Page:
Autonomous HGVs show great potential in transhipment


Autonomous HGVs show great potential in transhipment

ANITA research project shows that autonomous HGVs can make transhipment to rail up to 40% more productive.

The ANITA research project (Autonomous Innovation in Terminal Operations) began in July 2020. Four organisations joined forces to investigate how transhipments in the growing combined transport segment could be made more efficient and flexible in the future. The participating organisations were DB Cargo, MAN Truck & Bus, the Hochschule Fresenius University of Applied Sciences and Götting KG. After an evaluation at the halfway point in May last year, the project is now complete. 

A mammoth project requiring lots of preparation

The massive ANITA project ran over three years. As well as a huge amount of preparation time and the development of a digital communication system, the schedule included six months of practical work. The partners developed a self-driving heavy goods vehicle (HGV) that could handle container shipments on its own using digital mission planning. But the project was about more than just a single HGV driving alone in the container terminal. To fully exploit the potential advantages of autonomous driving technology, the vehicle was digitally integrated into the logistics process. Test runs were carried out with safety drivers and development engineers. They produced important findings for two areas in particular: Firstly, the continuous refinement of the HGV's autonomous driving function and how it interacted with mission planning, and secondly the necessary preparation of the terminals so they could fully utilise the advantages in daily operations.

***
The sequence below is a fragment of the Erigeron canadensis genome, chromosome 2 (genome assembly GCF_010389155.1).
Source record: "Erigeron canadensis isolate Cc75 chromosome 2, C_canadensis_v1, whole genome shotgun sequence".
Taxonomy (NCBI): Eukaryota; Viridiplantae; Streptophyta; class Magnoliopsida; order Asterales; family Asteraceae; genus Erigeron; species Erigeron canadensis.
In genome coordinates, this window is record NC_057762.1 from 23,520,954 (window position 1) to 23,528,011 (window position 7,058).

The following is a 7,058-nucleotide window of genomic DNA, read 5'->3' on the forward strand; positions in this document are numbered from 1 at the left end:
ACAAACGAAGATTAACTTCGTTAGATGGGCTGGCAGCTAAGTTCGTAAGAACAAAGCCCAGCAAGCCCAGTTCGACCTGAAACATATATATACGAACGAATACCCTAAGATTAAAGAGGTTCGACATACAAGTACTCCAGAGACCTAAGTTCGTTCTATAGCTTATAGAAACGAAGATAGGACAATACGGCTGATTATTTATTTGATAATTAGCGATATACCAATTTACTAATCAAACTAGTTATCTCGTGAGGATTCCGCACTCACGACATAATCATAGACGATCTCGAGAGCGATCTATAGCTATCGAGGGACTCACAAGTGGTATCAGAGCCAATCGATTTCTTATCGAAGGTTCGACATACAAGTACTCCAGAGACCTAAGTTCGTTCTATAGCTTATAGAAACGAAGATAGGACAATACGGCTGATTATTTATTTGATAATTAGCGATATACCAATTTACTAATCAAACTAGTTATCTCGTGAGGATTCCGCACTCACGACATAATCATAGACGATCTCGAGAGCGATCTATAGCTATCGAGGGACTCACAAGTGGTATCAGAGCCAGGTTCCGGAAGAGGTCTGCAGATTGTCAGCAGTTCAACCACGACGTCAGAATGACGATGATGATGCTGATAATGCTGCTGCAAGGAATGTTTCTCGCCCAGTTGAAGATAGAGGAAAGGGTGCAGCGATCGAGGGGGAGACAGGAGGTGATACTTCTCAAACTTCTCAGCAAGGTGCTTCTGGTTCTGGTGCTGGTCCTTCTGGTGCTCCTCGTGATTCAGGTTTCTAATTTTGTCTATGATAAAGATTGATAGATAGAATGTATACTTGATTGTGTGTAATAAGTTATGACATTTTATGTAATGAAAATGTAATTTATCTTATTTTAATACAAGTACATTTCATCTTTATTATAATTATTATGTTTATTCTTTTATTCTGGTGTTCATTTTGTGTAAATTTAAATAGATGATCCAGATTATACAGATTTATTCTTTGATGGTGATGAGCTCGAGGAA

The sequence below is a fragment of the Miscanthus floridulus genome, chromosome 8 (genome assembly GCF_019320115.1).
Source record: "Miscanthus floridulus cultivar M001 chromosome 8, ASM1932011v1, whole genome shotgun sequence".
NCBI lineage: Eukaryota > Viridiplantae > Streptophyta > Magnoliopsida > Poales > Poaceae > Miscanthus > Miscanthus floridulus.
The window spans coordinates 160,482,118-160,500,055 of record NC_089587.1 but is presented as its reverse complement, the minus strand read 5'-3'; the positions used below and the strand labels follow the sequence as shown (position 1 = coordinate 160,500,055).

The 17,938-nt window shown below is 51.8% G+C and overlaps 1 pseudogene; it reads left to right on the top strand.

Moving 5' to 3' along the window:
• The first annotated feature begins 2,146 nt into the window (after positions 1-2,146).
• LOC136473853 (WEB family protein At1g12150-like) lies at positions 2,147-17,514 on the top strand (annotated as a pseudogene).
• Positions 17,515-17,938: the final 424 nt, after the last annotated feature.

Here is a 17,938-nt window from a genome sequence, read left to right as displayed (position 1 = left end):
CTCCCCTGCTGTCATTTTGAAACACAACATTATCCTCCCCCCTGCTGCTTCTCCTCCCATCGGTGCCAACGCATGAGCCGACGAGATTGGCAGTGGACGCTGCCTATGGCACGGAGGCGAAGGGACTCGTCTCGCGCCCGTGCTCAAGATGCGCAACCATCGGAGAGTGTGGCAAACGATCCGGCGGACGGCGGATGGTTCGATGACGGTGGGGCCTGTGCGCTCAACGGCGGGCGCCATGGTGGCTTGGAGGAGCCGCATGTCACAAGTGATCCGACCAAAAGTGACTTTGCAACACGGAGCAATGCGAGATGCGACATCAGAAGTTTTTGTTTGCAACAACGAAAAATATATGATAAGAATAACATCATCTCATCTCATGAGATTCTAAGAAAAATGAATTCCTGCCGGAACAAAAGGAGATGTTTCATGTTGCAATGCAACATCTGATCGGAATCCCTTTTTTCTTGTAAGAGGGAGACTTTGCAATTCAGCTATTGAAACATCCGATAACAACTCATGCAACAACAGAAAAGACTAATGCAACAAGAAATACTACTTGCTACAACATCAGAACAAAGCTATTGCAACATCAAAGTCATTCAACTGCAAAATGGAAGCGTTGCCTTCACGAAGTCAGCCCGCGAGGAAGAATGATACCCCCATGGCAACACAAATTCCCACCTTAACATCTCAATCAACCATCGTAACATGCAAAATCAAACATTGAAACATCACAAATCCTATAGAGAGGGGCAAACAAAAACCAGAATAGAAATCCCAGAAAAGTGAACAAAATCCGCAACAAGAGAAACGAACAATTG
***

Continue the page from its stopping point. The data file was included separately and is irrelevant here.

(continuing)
Better planning, efficiency and flexibility

The tests were carried out at the DB Intermodal Services container depot and DUSS container terminal in Ulm. The insights gained therefore came from real-life operations in a working environment, making them even more valuable than lab-based findings. Dr Martina Niemann, Member of the Management Board at DB Cargo for Finance, Controlling and Bid Management, is satisfied with the long-term test: "The autonomous HGV works in real container terminal operations, making it an important tool for ensuring the future viability of combined transport." The figures back up her conclusion: the test runs showed that the autonomous HGV could boost efficiency by up to 40% and improve the stability of processes.

The container terminal of the future is digital

The ANITA project has therefore provided important insights for the use of autonomous HGVs in container terminals, in order to make combined transport fit for the future. These insights will now be implemented over the coming years.